AppraisalPort poll – retirement plans
Poll Results

Not considering Social Security, my Retirement Plan consists primarily of:

401k/IRA and savings 611 votes    14%
401k/IRA and investments 917 votes    20%
401K/IRA and pension 172 votes    16%
Savings, Investments and pension 412 votes 9%
401K/IRA alone 329 votes            7%
Investments alone 197 votes        4%
Pension alone 45 votes            1%
Savings alone 280 votes            9%
Income or other Property(s) 457 votes 10%
I need to start a plan 1,074 votes    24%

Total Votes: 4,494

My comment: Many active appraisers are getting older (as is our national population). With about half of appraisers 50 or older, many of us are thinking about retirement. The “old days” of retiring at 65 are declining fast. In the past, there was often mandatory retirement at 65 to allow new workers to enter the market. That is gone, except for a few occupations.

Last night I watched a new Frontline (PBS) documentary on retirement, focusing on mutual funds. I thought I was knowledgable, but I realized I was not. I had a company 401k when I worked in a corporate real estate job many years ago. I didn’t really analzye how my money was being invested. I cashed it out to start my appraisal business. I did not realize the high costs investors pay to mutual funds. Also, the severe impact on employees of the shift from pensions to 401ks as businesses quit offering pensions. One of my brothers had all his 401k invested in his company stock, which tanked and has never come back. I warned him, but the stock price was zooming then.

I will be 70 next month and starting to collect Social Security. Like many fee appraisers, I starting cutting back on appraisals several years ago. I don’t need as much money now as I did 10-20 years ago. I am no longer willing to work 7 days a week, 12 hours a day. As we get older, all of us are physically less able, which means no more 2-3 inspections per day plus hours and hours of driving, etc. for residential appraisals. Fortunately we can always do desk reviews, hire someone to drive us around and help with inspections, etc.

Stress is also a factor. I am no longer willing to put up with clients that are a real hassle. Unfortunately, the hassle factor keeps going up and up with AMCs.

I was surprised that only 10% answered real estate. The appraisers I know who retired early all invested in real estate. I only have one investment property, a duplex. But, rents go up over time in my area and are steady income. A much more steady income than stocks and bonds. My other source of retirement savings will be the sale of my publishing business some day. I have never planned on selling my appraisal business. It is possible, but I did not set up my business for future sale. Also, newsletter businesses sell for a lot more and there are plenty of buyers. One of the reasons I started my newsletter is that there is a very active market in selling business to business newsletters, like this one. I really like appraising and this newsletter, so I plan to continue both businesses. But, I will be cutting back more on appraising. Even if I am no longer writing appraisal reports, I will always be an appraiser!!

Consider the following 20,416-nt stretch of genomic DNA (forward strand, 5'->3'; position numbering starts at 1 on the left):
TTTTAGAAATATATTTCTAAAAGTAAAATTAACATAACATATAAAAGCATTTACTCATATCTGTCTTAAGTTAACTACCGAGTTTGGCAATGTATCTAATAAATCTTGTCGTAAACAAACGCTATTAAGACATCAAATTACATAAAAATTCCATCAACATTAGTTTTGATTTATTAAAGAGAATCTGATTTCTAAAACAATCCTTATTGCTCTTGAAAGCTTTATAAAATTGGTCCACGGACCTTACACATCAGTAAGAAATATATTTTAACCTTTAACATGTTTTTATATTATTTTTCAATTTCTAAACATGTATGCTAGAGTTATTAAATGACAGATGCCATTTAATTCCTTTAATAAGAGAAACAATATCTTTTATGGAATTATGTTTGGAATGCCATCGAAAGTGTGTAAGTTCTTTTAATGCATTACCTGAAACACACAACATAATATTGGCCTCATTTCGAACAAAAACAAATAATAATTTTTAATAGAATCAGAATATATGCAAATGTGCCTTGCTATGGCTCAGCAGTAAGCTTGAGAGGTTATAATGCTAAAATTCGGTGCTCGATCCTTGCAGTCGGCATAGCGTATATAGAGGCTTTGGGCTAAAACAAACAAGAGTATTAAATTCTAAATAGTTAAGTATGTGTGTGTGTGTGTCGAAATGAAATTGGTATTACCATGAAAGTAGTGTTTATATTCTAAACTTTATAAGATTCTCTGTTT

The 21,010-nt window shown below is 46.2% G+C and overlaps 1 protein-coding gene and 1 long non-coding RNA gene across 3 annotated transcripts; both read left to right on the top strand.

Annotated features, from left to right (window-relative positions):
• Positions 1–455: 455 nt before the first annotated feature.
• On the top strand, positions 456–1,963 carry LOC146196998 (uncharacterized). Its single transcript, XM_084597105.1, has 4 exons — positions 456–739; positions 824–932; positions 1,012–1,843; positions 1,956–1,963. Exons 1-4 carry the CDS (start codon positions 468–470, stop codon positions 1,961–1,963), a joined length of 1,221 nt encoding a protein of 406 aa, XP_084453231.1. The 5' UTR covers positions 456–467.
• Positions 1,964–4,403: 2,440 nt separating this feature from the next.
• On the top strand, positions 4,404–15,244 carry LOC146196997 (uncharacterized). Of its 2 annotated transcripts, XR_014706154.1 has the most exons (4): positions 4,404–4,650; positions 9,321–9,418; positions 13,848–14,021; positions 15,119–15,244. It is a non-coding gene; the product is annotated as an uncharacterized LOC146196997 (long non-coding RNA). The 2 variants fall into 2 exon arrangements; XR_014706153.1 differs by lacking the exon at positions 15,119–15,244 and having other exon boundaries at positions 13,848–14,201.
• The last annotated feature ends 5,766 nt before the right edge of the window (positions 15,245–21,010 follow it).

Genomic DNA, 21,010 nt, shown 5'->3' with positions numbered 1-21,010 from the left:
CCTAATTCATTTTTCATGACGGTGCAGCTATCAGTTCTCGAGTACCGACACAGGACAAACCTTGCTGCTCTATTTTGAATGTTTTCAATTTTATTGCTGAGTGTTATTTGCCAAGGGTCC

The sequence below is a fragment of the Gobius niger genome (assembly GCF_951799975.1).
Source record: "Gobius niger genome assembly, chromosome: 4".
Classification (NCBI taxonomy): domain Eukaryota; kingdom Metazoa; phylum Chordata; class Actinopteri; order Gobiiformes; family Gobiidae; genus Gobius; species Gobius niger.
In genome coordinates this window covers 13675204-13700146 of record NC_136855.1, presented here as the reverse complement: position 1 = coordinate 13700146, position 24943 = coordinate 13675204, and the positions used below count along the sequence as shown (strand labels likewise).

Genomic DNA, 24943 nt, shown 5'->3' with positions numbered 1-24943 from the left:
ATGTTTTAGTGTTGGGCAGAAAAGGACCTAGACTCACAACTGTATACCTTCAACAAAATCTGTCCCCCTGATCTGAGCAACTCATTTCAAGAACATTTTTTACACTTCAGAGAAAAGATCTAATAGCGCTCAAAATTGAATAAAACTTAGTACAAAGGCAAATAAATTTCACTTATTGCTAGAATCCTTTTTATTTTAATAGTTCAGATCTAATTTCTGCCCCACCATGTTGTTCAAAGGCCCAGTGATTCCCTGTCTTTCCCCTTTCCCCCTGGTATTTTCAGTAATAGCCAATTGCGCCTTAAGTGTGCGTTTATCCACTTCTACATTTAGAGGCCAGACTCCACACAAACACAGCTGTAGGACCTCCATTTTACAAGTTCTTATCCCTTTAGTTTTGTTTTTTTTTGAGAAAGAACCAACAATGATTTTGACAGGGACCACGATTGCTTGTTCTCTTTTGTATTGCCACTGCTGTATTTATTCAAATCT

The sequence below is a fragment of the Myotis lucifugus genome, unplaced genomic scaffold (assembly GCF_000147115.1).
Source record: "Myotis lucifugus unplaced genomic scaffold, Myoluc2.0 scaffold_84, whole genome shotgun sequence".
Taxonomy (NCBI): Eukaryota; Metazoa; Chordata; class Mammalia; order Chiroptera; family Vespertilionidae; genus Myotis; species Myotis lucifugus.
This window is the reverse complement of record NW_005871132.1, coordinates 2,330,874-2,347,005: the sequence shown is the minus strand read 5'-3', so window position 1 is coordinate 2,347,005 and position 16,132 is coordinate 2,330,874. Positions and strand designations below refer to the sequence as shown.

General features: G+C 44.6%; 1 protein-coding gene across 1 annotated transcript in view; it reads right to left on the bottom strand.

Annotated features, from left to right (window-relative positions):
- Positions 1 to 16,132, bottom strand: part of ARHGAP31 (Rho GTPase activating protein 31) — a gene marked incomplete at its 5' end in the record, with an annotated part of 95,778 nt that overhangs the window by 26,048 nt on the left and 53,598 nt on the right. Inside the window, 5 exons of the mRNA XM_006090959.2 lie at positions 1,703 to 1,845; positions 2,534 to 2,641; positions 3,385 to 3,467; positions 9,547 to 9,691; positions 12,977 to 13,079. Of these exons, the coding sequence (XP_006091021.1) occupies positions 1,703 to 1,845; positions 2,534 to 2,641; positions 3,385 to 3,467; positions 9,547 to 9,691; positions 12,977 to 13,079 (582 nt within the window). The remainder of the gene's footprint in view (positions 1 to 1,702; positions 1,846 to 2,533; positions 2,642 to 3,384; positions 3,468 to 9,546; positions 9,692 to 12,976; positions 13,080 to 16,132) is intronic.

Appraisal Today newsletter

  1. this ios the best article on the appraiser futur plans and valuation by the perfect retirement plans.

  2. The retirement plans are must be properlly maintained and created by the expert after calculating all the valuation.

  3. They say 60 is the new 40, that said I just turned 40 again last week. I think they say that because we still have to work another 25 years in order to be able to afford retirement.

  4. Thanks so much for the very interesting post. I agree with you that real estate holdings are a great way to secure one’s future. The rents and the values are going up, and even if they were to stay the same, real estate investments can offer one a steady stream of income into the future.

    All the best!

  5. Retirement requires assets. Whose assets have not been serious diminished by this recession? Moreover, rates of return on secure investments are very low, so earnings in dollars are also very low. It’s highly likely this recession added 5 years or more to the work life of most appraisers. As such, it’s very unlikely there will be a sortage of appraisers anytime during the next decade.
    Just keep cranking-out those reports; retirement is not on the horizon.

    • I knew I shoulda kept that assessor’s office job I had in 1979!! I would have my 30 years in with a retirement pension plus social security!! Oh well… it was sorta boring and I have never been a good employee ;>

      • Here in NJ CTA is the best gig around many are full time in one town, at about 100-125k and part time in several more at 20-25k each, also rack up additional pension in each part time town.
        Nice work if you can get it.

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